Bank acted correctly over KiwiSaver withdrawal requests

Selma’s house was badly damaged by an earthquake. Not long afterwards, Selma deposited $90,000 into her KiwiSaver investment at the bank.
May 2020

Two months later, Selma asked her bank about withdrawing funds from her KiwiSaver to help buy another house. The bank explained she was not eligible to withdraw because she had already owned a property before which meant she didn’t qualify as a first home buyer.  It encouraged her to speak with Housing NZ to see if she would be eligible for a second chance withdrawal. 

About two years later she again asked about withdrawing funds to purchase a house. The bank again said she did not qualify for a first home withdrawal and recommended she speak to Housing NZ. 

Another year later she submitted an application to withdraw her KiwiSaver funds on the grounds of financial hardship, explaining she was unemployed and struggling to pay her mortgage. The application was compiled by the bank and sent to her KiwiSaver supervisor for a decision.  The supervisor approved a partial withdrawal sufficient to cover unpaid living expenses.   

However, Selma was unhappy with the amount the supervisor agreed to release to her, explaining her family’s living expenses were higher than a regular family. She believed the bank was responsible for the supervisor’s decision. She also said she had been under so much stress after the earthquake that it had affected her capacity to make a sound decision about putting her extra money in her KiwiSaver. She complained that in these circumstances, the bank should not have encouraged her to do so. Finally, she said the bank’s communication with her about how to apply for withdrawals had been unsatisfactory and led to her not being able to access more of her funds.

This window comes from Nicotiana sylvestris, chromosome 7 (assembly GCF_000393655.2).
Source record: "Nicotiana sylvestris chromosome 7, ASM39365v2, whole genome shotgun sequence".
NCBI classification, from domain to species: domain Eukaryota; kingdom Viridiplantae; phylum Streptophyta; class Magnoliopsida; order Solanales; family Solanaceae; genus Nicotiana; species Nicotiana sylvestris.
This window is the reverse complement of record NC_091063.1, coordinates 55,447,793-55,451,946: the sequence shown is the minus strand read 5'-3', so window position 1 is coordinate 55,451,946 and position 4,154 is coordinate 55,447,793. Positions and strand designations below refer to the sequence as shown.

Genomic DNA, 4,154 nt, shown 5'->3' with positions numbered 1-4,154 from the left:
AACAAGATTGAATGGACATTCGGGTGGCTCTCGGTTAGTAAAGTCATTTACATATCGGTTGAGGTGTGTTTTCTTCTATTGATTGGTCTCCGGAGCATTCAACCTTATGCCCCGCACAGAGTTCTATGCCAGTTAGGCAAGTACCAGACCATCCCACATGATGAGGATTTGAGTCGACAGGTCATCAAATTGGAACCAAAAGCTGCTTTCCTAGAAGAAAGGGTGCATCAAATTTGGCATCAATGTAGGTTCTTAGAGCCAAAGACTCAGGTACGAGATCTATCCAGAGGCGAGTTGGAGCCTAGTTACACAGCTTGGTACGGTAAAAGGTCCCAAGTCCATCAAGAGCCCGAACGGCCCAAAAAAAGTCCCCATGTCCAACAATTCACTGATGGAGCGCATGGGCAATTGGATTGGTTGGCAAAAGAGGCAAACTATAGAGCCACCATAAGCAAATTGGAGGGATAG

Our investigation

Selma did not provide us information to evidence her concern that she did not have mental capacity to make a sound decision about depositing funds into her KiwiSaver. The bank’s records showed it had given clear advice to her about the implications of this at the time, particularly the limitations on when money could be withdrawn. We concluded that the bank had acted correctly in ensuring she was fully informed about the decision to deposit a lump sum to her KiwiSaver.

We also noted that the amount released from KiwiSaver is determined by the independent supervisor of the fund, and withdrawals are approved in response to hardship applications with the intention of meeting reasonable unpaid living expenses. As such, the bank could not influence or be held responsible for the supervisor’s decisions. In this situation, its role was confined to passing on all of Selma’s requests and other correspondence, which it did.

Finally, our examination of the bank’s records of correspondence with Selma showed the bank had at one point refused to communicate with her by phone, but it continued to correspond by email, responding to her questions and providing appropriate guidance material.


We did not uphold Selma’s complaint.

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